Research misconduct is a global problem as research is a global activity. Wherever there is human activity there is misconduct. But we lack reliable data on the extent and distribution of research misconduct, and few countries have mounted a comprehensive response to misconduct that includes programmes of prevention, investigation, punishment, and correction. The United States, the Scandinavian countries, and Germany have formal programmes , but even a country like the United Kingdom that has a long research tradition and has for years been debating research misconduct has failed to mount an adequate response . But what of low- and middle-income countries (LMICs), many of which are investing heavily in research? There are some high profile cases of misconduct from these countries, but little has been published on research misconduct in LMICs. This article provides what might best be described as an initial sketch of research misconduct in LMICs. (Research misconduct has a specific definition, in the United States [see below], but we, like many others, use the term broadly in this paper to cover every kind of misconduct—major or minor and intentional or not.)
All human activity is associated with misconduct, and as scientific research is a global activity, research misconduct is a global problem.
Studies conducted mostly in high-income countries suggest that 2%–14% of scientists may have fabricated or falsified data and that a third to three-quarters may be guilty of “questionable research practices.”
The few data available from low- and middle-income countries (LMICs) suggest that research misconduct is as common there as in high-income countries, and there have been high profile cases of misconduct from LMICs.
A comprehensive response to misconduct should include programmes of prevention, investigation, punishment, and correction, and arguably no country has a comprehensive response, although the US, the Scandinavian Countries, and Germany have formal programmes.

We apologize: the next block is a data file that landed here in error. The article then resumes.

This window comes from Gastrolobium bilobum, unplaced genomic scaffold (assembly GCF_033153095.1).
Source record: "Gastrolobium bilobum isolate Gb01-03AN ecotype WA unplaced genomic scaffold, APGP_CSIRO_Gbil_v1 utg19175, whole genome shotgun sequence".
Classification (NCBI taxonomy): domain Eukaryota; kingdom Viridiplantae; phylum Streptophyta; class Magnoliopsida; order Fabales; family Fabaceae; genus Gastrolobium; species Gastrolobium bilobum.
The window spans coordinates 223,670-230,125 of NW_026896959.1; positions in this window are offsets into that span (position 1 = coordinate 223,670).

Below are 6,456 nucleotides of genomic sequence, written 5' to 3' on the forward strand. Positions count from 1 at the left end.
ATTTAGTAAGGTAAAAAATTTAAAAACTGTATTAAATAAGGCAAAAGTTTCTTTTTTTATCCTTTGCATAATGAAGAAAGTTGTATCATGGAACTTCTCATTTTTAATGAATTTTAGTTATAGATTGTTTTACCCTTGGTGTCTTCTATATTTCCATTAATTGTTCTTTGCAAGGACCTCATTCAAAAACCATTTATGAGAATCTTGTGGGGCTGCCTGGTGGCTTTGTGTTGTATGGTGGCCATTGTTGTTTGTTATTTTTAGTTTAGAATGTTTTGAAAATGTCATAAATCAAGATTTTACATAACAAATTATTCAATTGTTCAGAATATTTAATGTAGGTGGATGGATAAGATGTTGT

China has created an Office of Scientific Research Integrity Construction and begun a comprehensive response to research misconduct, but most LMICs have yet to mount a response.
Citation: Ana J, Koehlmoos T, Smith R, Yan LL (2013) Research Misconduct in Low- and Middle-Income Countries. PLoS Med 10(3): e1001315. doi:10.1371/journal.pmed.1001315
Published: March 26, 2013
Copyright: © 2013 Ana et al. This is an open-access article distributed under the terms of the Creative Commons Attribution License, which permits unrestricted use, distribution, and reproduction in any medium, provided the original author and source are credited.
Funding: No specific funding was received for writing this article.
Competing interests: RS was, as described in the article, much involved in the Singh case. He is also a trustee of the UK Research Integrity Office. All other authors have declared that no competing interests exist.
Abbreviations: LMIC, low- and middle-income country
Provenance: Commissioned; externally peer reviewed.
Global mental health intervention research and mass trauma
Open Access Journal of Clinical Trials 2013:5 61–69
Susan Meffert, Solvig Ekblad
The impact of mass trauma on mental health and the treatment of resulting disorders has been a major focus of global mental health work since the inauguration of the field. Descriptive studies in the 1990s provided convincing evidence of the importance of addressing global mental health needs in the aftermath of mass trauma. Nonetheless, despite calls to move ahead with interventional research, few studies have tested the effectiveness of the treatments for survivors of mass trauma. In this study, we use a translational science model to review the status of intervention research for adult survivors of mass trauma with the goal of identifying promising treatments, and presenting a logic model for using available data in a manner that is sensitive to community needs, and integrating with existing systems for capacity building.